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Medieval moated site with adjacent late medieval Pondbay, Walsh Manor, Crowborough

A Scheduled Monument in Crowborough, East Sussex

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Coordinates

Latitude: 51.0366 / 51°2'11"N

Longitude: 0.1734 / 0°10'24"E

OS Eastings: 552476.241038

OS Northings: 128609.661358

OS Grid: TQ524286

Mapcode National: GBR MQT.W3H

Mapcode Global: FRA C67C.Z82

Entry Name: Medieval moated site with adjacent late medieval Pondbay, Walsh Manor, Crowborough

Scheduled Date: 6 November 1973

Last Amended: 23 July 1990

Source: Historic England

Source ID: 1012784

English Heritage Legacy ID: 12732

County: East Sussex

Civil Parish: Crowborough

Traditional County: Sussex

Lieutenancy Area (Ceremonial County): East Sussex

Church of England Parish: Jarvis Brook St Michael and All Angels

Church of England Diocese: Chichester

Details

The moated site is represented by a rectangular ditched area 85m by 50m with
an extension at the north-west corner which formed a fishpond associated with
the moated site. Also included is an earthen bank to the west of the moat
which formerly dammed a stream to provide power for an iron-works. Moated
sites are generally seen as the prestigious residences of the Lords of the
manor. The moat marked the high status of the occupier, but also served to
deter casual raiders and wild animals. Most moats were constructed between
1250 and 1350, and it is to this period that the example at Walsh Manor is
likely to date.
On the eastern side of the moated site is an entrance causeway 25m long which
is flanked by shallow ponds on either side. The more northerly of these ponds
is linked to the moated site by a drain and empties into the eastward flowing
stream nearby. Being on the downstream side of the moated site, these ponds
are considered to have been an ornamental addition to the entrance way rather
than to have functioned as fishponds.
On the western side of the moated site is a well-preserved pondbay stretching
across the narrow valley. Pondbays are dams which held back water to drive a
water-wheel which in turn powered the heavy ore-crushing hammers and bellows
of iron-works. Pondbays were employed from the 15th-18th centuries, and are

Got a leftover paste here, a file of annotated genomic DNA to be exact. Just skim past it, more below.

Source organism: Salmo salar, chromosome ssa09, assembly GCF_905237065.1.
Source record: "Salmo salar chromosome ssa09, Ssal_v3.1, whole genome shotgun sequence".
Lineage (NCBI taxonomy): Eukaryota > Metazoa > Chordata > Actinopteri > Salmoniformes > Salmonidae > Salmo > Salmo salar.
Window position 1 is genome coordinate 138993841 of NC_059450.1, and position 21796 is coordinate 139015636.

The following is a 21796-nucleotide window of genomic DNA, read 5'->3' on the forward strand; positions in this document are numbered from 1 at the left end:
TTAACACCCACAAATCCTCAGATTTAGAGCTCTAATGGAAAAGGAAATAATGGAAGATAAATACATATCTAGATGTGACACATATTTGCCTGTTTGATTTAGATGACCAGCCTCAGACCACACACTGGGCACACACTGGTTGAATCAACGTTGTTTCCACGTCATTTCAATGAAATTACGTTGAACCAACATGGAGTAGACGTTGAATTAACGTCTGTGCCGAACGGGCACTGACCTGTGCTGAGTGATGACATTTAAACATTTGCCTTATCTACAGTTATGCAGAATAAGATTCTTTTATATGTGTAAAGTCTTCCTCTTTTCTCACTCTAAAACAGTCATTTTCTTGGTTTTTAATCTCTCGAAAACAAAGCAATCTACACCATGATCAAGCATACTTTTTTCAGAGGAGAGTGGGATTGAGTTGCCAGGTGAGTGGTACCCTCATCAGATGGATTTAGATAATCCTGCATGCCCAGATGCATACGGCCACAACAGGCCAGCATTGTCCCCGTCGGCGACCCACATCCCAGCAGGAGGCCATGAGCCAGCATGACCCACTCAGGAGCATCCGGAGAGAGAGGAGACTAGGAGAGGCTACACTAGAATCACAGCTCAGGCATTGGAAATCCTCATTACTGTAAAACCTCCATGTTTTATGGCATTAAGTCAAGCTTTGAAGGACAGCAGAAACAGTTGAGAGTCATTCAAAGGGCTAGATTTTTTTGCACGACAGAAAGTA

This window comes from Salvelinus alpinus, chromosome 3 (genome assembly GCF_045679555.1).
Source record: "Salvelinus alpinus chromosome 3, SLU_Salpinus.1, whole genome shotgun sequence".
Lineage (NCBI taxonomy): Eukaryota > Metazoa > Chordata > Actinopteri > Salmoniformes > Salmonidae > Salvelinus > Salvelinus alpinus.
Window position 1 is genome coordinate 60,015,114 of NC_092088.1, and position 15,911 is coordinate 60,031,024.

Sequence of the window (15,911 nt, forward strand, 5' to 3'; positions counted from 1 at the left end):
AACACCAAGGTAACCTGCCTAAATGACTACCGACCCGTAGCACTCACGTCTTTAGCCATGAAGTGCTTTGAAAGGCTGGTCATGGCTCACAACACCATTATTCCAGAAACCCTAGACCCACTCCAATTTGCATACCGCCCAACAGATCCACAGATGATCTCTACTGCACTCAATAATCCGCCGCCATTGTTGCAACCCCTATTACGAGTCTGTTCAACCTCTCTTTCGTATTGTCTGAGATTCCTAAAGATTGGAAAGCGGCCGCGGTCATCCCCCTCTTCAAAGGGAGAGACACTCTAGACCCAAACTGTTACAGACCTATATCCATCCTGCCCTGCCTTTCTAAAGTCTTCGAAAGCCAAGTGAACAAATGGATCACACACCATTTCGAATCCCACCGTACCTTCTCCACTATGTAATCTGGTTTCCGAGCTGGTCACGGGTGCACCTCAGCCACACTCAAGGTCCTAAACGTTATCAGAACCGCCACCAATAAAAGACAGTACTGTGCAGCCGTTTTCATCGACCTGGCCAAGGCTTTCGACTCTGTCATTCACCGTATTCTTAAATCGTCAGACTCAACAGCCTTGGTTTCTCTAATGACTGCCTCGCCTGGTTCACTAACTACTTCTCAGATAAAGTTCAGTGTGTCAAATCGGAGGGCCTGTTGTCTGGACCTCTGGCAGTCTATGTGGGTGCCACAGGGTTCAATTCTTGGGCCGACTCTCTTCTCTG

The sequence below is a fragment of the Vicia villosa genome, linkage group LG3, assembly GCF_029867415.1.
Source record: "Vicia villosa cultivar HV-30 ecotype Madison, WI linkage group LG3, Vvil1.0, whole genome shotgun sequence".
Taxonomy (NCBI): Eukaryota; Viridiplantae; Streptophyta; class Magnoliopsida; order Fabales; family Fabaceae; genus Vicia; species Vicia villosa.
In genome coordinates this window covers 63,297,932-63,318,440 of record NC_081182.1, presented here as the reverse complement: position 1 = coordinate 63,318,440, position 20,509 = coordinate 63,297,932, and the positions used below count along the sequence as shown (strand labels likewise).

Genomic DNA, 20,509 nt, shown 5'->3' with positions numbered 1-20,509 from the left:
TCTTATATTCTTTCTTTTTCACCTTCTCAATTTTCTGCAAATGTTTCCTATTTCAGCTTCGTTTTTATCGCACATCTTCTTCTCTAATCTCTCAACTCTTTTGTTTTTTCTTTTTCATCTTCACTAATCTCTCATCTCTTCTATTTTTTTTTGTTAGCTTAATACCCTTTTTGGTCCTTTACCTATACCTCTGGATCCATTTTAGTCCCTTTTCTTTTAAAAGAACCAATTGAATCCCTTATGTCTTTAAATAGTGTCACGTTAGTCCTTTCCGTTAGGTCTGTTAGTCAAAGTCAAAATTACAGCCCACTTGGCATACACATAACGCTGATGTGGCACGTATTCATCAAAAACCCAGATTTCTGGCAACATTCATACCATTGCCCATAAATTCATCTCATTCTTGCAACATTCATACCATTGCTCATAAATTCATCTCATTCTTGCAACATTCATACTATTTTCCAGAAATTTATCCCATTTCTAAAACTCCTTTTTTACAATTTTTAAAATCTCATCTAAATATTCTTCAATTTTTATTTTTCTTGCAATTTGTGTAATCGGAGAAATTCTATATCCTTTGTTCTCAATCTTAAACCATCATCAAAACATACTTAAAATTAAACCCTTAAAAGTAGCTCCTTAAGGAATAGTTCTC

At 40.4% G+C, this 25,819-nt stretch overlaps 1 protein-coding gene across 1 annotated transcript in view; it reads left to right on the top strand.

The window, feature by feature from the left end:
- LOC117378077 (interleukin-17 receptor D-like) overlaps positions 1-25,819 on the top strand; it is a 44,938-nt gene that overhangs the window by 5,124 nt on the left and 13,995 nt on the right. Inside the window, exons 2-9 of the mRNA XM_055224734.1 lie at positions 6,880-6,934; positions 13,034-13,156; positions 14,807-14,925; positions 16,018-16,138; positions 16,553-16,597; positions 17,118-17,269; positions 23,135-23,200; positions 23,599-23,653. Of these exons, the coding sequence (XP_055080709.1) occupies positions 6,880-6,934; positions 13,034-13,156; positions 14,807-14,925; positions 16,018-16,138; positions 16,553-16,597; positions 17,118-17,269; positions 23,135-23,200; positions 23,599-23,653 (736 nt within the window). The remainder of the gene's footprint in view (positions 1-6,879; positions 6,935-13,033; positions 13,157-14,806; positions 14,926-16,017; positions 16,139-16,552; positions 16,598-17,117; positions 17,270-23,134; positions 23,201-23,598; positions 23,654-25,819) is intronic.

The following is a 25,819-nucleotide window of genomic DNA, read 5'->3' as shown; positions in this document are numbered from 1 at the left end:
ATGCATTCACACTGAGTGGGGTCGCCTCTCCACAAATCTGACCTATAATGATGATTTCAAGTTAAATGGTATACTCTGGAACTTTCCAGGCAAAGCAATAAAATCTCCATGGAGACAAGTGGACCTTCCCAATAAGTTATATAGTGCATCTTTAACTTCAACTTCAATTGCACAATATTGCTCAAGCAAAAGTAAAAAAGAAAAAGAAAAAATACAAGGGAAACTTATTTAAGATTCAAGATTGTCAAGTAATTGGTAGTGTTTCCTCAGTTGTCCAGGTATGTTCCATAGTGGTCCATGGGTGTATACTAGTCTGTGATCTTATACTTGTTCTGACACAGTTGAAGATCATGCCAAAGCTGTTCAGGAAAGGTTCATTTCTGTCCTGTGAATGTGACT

typically associated with other remains of the iron-works such as the wheel-
pit, blast furnace and casting floor, all of which were sited near the
pondbay.
The fencing around parts of the monument are excluded from the scheduling.

MAP EXTRACT
The site of the monument is shown on the attached map extract.
It includes a 2 metre boundary around the archaeological features,
considered to be essential for the monument's support and preservation.

Source: Historic England

Reasons for Scheduling

Around 6,000 moated sites are known in England. They consist of wide ditches,
often or seasonally water-filled, partly or completely enclosing one or more
islands of dry ground on which stood domestic or religious buildings. In some
cases the islands were used for horticulture. The majority of moated sites
served as prestigious aristocratic and seigneurial residences with the
provision of a moat intended as a status symbol rather than a practical
military defence. The peak period during which moated sites were built was
between about 1250 and 1350 and by far the greatest concentration lies in
central and eastern parts of England. However, moated sites were built
throughout the medieval period, are widely scattered throughout England and
exhibit a high level of diversity in their forms and sizes. They form a
significant class of medieval monument and are important for the understanding
of the distribution of wealth and status in the countryside. Many examples
provide conditions favourable to the survival of organic remains.

The moated site at Walsh Manor shows a diversity of component parts including
an unusual ornamental entrance and is of high archaeological potential due to
its continued waterlogging. The pondbay is one of ca.100 such monuments known
in the Weald and represents a dammed pond and an associated iron-works dating
to the 15th-18th centuries, the remains of which are considered likely to
survive in the area between the pondbay and the moated site.

Source: Historic England

Sources

Books and journals
Cleere, H, Crossley, D, The Iron Industry of the Weald, (1985), 219-76
Other
Darvill, T., MPP Single Monument Class Description - Moats, (1988)
TQ 52 NW 10,

Source: Historic England

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